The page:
From March 2017 through March 2020 – a stint ended by Covid – I drove part time for Uber. That is 3 years of working long weekend hours, night shifts away from my family and young son, and lots of mileage of wear and tear on my car. And while I did generally enjoy the job and learnt a lot from it, it is not something I would want to do again. It was a once and done type of thing. But here is the thing that made it worthwhile: in addition to using the income to pay for things, bills and vacations at the time, I also got to save more than half of that money. I wanted to be able to look at it when it was all said and done and be able to show something for this sacrifice I made. And yes, I considered the job as a sacrifice as it put me away from my family for long hours and nights. Not to mention, it was my second job besides my FT job. So it was tiring on the body.

Fast forward to March 2020, when the Covid virus started spreading and all the ensuing lockdowns, I quit my Uber driving job, and started working from home for my FT job. While working from home in the first two weeks, the stock market started to decline dramatically, to the point where a lot of stocks lost more than 50% of their value. I kept watching the market and by March 22/23, I made my move and bought several blue-chip, high yielding stocks, at amazing bargain prices. All, or at least most of it was from money I had saved from my Uber driving!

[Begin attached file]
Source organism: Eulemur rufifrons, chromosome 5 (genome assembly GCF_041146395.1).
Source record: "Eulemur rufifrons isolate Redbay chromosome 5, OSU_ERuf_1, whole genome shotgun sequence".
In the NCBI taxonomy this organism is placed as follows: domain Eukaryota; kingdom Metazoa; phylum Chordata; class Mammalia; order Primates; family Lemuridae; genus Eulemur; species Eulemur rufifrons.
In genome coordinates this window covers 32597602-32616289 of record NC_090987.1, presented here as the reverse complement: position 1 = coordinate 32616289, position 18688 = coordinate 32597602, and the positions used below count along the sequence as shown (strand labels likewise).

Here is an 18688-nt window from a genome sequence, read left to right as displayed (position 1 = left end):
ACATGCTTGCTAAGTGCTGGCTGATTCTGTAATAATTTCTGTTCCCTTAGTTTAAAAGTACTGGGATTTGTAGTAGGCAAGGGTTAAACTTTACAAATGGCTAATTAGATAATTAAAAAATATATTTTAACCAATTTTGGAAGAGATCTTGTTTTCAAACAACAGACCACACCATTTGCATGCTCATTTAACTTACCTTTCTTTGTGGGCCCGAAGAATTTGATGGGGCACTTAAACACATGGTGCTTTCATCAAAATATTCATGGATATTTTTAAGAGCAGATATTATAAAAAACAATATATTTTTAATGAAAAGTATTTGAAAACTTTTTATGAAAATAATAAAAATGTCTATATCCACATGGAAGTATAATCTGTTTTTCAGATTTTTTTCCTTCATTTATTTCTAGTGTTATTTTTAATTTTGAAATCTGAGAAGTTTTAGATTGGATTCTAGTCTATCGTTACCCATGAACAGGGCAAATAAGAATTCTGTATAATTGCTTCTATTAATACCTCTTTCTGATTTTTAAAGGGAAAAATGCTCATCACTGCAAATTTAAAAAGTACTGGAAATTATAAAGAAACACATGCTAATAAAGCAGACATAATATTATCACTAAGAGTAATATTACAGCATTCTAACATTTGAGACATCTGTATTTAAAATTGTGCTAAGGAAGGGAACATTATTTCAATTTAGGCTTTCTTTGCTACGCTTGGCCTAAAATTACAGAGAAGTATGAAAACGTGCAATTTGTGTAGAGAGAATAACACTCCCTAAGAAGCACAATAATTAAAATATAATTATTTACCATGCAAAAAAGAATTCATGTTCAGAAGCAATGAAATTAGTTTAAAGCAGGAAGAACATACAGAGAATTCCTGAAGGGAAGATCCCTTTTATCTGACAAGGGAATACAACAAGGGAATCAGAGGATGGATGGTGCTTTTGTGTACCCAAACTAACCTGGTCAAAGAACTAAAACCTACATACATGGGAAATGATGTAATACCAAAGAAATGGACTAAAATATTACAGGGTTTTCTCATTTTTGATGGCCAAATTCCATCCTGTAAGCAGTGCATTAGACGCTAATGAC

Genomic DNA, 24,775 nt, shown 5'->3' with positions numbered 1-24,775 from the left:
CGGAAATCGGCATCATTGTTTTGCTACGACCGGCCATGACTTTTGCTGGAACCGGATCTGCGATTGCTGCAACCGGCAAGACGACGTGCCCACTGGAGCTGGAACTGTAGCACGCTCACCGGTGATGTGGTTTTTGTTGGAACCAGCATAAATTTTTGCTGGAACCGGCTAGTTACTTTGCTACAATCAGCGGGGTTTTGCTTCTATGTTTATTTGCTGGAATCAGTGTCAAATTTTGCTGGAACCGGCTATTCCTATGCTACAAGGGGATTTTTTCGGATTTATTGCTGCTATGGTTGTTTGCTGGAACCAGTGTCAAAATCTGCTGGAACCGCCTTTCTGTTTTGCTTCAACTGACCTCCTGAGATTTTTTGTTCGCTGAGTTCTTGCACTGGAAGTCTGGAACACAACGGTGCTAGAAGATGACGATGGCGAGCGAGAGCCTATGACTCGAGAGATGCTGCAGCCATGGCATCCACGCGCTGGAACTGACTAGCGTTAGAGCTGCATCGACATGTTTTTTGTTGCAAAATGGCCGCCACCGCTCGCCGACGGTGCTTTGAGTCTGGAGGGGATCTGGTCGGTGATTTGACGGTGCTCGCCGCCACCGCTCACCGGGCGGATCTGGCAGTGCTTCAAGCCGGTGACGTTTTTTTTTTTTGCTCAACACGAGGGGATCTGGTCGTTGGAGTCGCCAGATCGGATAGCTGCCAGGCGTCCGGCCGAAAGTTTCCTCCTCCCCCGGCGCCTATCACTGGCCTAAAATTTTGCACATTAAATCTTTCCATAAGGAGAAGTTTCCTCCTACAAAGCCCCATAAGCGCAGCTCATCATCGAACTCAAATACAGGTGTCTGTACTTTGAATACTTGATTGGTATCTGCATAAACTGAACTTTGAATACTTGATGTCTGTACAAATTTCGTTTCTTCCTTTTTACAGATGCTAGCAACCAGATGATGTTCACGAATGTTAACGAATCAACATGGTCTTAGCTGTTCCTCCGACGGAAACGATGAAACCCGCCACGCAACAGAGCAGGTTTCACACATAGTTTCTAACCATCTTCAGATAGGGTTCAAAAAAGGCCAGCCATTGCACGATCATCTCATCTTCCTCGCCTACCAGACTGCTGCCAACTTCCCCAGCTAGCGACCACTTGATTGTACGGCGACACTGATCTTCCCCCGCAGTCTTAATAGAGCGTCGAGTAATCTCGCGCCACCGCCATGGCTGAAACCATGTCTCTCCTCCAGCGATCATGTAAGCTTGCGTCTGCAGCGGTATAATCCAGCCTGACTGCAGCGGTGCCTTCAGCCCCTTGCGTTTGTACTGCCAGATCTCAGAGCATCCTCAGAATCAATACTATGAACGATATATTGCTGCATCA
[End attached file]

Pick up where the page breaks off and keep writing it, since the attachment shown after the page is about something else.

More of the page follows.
So I basically diverted this hard earned money to investment that has since gone up by over 35%, and I am getting regular and compounding dividends. As of last check, I am just over $1,500 in annual dividends.

Compare that to the alternative where I work Uber for 3 years, earned decent money, but never made that simple decision to save some of the money earned. I would basically have nothing to show for it. Thank god the reality is one where I get to enjoy the fruits of my decision to save a lot of the money earned, and be lucky to have had that money during a generational market downturn.

No matter what your revenue source is, be it a full time job, an online or driving gig, a side business etc.: always treat it like it won’t be there forever and need to save some money from it to make it a worthwhile investment of your time, effort and sacrifice.

It is a no brainer you need to save money. But it is even more important when it is a difficult side gig, one that puts you away from family and loved ones. The least you can do is to save some money from it so that you can look back at it and have something to show for it.